OGX is a beauty brand most know for their exotic varieties of shampoo and conditioner. Though they have other beauty products, they primarily are a hair care brand. The issue is that OGX’s marketing is misleading as to what they are actually about. Despite what the three letters “OGX” lead us to believe about the brand, they are not an organic brand.

I repeat: OGX is not an organic brand.

If you’re shocked…well, sorry. If you thought you were buying delicious smelling organic shampoo and conditioner in oddly shaped containers…sorry.

OGX used to be a natural, cruelty-free hair care brand. They still claim to use natural ingredients, but natural is different than ethical, organic, or cruelty free. They are owned by Vogue International LLC, who says they are committed to environmental sustainability and, one of our favorites, transparency (!!!!). However, the marketing OGX chooses to use is anything but transparent. In fact, it is directly misleading.

The company mission states that they will never “sacrifice performance in our quest for sustainability.” They claim to be intentional about excluding an array of harmful chemicals from their products and complying with many regulations concerning oils and fragrances. But, they do not post a full list of ingredients on their website.

If they really didn’t care about performance in trying to produce things the right way, marketing and representation of solid ingredients wouldn’t fall by the wayside. They way customers perceive a product has everything to do with whether or not they buy it. Most people aren’t doing their research, which is why a misleading brand name will do just that…mislead unaware consumers.

Many customers buy the average-price products believing they are buying an organic product. The brand used to be titled “Organix,” but now is just “OGX” and still not organic by any means. In addition, OGX does not argue against evidence for animal testing. They are not a cruelty-free brand, and sell and produce in foreign countries where animal testing is actually required by law.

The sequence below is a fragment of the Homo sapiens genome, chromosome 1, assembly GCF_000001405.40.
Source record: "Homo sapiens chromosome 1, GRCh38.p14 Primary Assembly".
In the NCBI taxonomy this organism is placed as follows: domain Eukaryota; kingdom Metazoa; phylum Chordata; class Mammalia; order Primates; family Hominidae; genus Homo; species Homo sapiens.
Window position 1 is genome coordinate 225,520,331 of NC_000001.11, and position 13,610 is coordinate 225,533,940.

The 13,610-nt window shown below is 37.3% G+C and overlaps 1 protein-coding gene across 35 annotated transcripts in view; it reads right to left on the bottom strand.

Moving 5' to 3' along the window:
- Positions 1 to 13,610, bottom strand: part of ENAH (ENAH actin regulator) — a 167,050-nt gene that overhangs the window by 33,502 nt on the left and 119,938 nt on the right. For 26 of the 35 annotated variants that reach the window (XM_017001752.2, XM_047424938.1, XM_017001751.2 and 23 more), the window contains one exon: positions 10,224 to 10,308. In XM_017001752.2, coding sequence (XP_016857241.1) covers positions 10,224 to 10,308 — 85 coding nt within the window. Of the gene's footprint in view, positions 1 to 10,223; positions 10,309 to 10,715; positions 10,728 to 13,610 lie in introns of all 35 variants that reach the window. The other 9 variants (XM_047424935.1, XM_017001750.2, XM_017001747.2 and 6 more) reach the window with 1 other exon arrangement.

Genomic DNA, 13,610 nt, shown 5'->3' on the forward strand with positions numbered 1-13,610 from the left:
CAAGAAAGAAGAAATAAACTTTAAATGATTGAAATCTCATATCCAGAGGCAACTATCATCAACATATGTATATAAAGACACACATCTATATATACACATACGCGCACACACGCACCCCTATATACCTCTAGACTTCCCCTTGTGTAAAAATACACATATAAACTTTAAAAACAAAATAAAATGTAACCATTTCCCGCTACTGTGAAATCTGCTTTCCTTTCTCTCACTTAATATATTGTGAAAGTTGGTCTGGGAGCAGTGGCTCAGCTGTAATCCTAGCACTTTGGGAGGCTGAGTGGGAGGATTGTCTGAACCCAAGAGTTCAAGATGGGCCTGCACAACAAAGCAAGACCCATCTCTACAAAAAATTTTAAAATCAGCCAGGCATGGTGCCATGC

Besides misleading marketing that doesn’t have ingredients to back it up, ingredients that are included are disodium laureth sulfosuccinate, sodium C 14 16 olefin sulfonate, and cocamidopropyl betaine…all of these are synthetic ingredients to cause foaming. Synthetic ingredients make a negative impact on natural hair oils simply due to the way they are transforming natural compounds into an unnatural ingredient. OGX includes many other ingredients that are unnatural and synthetic. If you’re really looking to use a hair product that is natural, there are many ingredients that aren’t natural for our hair including in their recipes.

Though there is never a statement that their products are organic, there is a marketing implication. We cannot lean on companies to market ethically, yet we do need to be aware of who is marketing honestly so distrust isn’t cultivated in an industry that already gives us so many reasons to ask questions. The last thing the hair industry needs is a company to come in with misleading advertising that leads buyers astray with indirect untruth.

There are many other brands that are not shy about their organic stamps and standards. There are also many brands that aren’t organic and don’t try to make consumers think they are as a marketing gimmick. For OGX, it’s fine if they aren’t organic or even all natural. People would probably still buy their products. But, either way, we must call companies to a higher standard of honesty, transparency, and fairness than what OGX is rising to. Not only are they no longer organic, but they still use tons of synthetic chemicals and aren’t even all-natural.

Written By: Madeleine Williams

https://www.ogxbeauty.com/

http://ethicalelephant.com/ogx-not-cruelty-free/

http://ecosalon.com/behind-the-label-organixs-misleading-labeling/

http://almostexactlyblog.com/2014/01/11/organix-not-organic/a

http://www.simpleluxeliving.com/the-environmental-damages-of-cosmetics/

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